Yes, Stay at Home Parents Do Need Life Insurance

November 17, 2020

We have all heard talk about how if a stay at home parent were to be paid for all the jobs she/he does; the salary would be quite high.  Still, many are under the impression that only the breadwinner needs to be covered by life insurance. That could not be farther from the truth.

A stay at home parent helping son on the computer

In fact, if the stay at home parent had to be replaced, the costs for hiring multiple individuals to perform his/her tasks, could be quite high. Especially now during the pandemic, with many parents having to also assist in their children’s education, in addition to providing childcare, cooking, housekeeping, chauffeuring and other tasks. So yes, those parents not leaving the home to go to work, but contributing to the household in many ways, do need life insurance.  The question then is; how much insurance does that individual need?

How to Calculate the Insurance Needs of a Stay at Home Parent

To determine the amount of life insurance that a stay at home parent should have, it is important to factor in what it would cost to replace that person. In other words, how much would be required to pay for:

  • Childcare – estimates that childcare for an infant costs approximately $200 per week for a day care center and $600 a week for a nanny based on national averages. Therefore, the annual costs could range from $10,000 to $30,000 per child.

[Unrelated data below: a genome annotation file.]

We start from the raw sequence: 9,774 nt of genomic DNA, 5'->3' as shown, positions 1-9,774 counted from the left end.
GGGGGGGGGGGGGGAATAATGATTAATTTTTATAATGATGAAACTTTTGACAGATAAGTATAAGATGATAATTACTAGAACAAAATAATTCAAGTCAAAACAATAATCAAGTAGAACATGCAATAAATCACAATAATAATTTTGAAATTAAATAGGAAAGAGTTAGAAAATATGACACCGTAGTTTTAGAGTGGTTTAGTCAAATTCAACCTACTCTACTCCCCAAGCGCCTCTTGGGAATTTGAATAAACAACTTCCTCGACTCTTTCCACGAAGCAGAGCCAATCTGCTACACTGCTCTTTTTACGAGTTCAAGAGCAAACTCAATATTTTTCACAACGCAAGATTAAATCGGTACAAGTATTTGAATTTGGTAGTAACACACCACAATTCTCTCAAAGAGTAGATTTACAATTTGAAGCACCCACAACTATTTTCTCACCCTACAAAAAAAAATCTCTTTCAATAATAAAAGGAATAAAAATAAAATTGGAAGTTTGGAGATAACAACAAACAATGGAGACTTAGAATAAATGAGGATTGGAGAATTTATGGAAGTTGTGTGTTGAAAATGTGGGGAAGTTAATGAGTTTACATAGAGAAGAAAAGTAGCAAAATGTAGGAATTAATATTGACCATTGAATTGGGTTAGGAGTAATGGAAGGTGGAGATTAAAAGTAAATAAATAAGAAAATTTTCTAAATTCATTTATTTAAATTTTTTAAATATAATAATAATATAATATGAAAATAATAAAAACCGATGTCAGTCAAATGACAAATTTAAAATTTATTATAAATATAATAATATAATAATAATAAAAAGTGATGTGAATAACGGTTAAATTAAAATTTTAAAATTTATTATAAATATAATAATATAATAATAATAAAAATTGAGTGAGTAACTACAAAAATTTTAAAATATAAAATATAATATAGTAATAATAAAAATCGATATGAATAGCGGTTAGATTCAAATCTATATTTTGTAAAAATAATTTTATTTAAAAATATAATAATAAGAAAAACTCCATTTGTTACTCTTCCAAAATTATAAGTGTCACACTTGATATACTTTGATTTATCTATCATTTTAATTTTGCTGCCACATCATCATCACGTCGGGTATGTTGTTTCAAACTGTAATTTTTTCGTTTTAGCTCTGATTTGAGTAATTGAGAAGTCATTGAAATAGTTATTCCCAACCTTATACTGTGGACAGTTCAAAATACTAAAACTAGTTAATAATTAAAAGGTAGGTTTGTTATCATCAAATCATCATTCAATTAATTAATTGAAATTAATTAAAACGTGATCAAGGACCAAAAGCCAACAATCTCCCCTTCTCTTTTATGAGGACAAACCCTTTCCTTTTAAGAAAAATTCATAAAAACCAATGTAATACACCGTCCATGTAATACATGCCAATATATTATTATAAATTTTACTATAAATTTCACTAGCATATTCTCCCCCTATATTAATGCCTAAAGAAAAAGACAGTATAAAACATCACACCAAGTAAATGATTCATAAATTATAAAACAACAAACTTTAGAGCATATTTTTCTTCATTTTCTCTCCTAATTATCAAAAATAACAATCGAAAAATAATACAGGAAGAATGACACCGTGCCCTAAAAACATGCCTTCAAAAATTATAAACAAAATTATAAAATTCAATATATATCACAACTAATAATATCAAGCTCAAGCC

• Housekeeping – Depending on where one lives and the size of the home, costs for a housekeeper to clean the house and do the laundry start at around $30/hour.
  • Teaching – Teaching salaries and tuitions for private schools vary across the nation. According to Private School Review, the national average for an annual private elementary school tuition is $9,944 and $14,821 for an annual private high school tuition.

Without accounting for chauffeuring children from their after-school activities and play dates to doctor appointments, etc., you can see the numbers add up to between $25,000 to $40,000 and higher. Therefore, at a minimum, families should look for ways to find protection to cover expenses that might have to be incurred with the loss of the stay at home parent.